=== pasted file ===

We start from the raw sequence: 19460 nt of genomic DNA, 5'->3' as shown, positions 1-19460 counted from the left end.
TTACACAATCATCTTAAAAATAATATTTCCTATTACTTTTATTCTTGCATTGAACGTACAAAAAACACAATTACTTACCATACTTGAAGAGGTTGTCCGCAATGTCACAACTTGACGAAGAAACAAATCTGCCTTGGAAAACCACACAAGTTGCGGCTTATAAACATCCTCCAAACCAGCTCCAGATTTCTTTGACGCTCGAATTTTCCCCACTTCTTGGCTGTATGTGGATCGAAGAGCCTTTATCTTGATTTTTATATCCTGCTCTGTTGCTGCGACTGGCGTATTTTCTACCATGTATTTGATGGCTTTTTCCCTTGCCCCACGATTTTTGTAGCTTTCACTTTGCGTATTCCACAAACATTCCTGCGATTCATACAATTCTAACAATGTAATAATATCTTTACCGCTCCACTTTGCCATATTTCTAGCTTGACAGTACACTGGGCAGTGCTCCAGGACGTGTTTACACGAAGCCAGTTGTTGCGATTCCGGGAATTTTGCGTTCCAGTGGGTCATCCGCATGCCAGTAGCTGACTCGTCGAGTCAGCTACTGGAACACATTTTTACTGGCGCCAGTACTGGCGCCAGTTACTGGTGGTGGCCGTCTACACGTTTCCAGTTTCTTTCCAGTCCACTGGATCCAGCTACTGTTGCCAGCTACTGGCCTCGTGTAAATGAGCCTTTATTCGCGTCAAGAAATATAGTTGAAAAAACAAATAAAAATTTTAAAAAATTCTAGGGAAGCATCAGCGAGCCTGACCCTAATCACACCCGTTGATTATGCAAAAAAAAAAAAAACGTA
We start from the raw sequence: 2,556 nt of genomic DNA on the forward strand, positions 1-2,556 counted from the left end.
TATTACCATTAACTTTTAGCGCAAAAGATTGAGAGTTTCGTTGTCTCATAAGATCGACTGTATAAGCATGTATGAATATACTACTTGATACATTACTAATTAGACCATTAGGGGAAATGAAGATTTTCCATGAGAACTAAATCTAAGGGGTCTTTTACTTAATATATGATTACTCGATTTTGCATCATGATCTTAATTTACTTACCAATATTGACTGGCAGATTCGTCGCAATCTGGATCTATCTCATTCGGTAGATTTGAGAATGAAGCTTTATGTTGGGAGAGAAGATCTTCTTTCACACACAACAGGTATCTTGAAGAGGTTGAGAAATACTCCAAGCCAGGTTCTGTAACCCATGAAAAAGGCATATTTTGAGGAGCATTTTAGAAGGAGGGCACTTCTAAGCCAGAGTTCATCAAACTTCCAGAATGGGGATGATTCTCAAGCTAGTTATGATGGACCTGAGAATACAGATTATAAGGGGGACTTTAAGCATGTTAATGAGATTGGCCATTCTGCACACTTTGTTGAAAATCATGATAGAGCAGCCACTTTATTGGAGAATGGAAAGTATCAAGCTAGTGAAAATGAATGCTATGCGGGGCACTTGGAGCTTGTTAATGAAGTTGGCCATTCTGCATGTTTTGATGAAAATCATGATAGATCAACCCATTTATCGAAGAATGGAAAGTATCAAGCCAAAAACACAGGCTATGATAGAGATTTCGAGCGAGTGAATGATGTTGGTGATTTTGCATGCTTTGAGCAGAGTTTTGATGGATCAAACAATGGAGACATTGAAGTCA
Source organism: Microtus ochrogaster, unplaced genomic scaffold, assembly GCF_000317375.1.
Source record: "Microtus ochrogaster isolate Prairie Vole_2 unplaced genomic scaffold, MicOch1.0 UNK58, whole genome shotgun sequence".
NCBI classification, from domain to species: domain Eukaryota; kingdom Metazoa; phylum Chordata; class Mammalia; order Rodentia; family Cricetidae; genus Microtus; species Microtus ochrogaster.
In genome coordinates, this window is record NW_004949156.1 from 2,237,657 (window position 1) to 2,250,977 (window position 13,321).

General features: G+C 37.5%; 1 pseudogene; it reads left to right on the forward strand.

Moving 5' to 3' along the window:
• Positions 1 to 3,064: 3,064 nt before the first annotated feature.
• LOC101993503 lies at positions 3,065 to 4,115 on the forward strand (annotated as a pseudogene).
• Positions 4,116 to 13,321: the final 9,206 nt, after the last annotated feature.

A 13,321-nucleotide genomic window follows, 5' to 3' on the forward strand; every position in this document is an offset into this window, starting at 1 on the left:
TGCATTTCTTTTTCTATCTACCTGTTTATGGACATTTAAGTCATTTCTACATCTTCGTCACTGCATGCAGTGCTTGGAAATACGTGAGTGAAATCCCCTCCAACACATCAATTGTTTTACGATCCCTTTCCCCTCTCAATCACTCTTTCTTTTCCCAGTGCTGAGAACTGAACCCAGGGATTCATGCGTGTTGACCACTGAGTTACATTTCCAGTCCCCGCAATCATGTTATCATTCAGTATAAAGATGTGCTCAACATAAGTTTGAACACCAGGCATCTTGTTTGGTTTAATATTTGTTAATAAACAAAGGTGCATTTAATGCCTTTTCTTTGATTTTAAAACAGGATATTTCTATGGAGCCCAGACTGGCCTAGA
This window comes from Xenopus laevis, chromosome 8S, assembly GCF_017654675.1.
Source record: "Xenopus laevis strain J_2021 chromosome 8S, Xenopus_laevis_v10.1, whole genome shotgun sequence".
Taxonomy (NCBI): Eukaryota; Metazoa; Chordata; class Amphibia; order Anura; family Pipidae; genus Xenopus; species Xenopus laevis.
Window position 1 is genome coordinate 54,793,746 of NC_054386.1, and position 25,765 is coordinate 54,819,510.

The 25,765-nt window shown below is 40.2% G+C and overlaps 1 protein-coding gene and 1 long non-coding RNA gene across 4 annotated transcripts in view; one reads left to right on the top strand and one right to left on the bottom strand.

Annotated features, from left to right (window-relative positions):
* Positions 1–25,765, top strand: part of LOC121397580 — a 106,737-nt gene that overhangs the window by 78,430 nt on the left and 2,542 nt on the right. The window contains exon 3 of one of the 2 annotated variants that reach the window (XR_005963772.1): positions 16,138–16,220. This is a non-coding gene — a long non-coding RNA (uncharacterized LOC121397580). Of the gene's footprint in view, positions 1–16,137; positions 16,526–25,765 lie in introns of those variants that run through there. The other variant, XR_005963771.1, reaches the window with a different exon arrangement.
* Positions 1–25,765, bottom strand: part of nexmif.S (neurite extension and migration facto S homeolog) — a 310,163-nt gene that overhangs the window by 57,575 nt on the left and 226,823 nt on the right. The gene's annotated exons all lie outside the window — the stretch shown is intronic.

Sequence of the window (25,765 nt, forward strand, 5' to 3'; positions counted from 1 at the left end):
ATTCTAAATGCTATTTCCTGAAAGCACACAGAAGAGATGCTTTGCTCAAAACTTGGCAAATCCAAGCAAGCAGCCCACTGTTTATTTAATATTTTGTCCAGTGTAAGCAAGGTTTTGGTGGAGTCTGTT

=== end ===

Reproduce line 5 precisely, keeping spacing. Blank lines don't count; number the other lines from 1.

Source organism: Microtus ochrogaster, unplaced genomic scaffold, assembly GCF_000317375.1.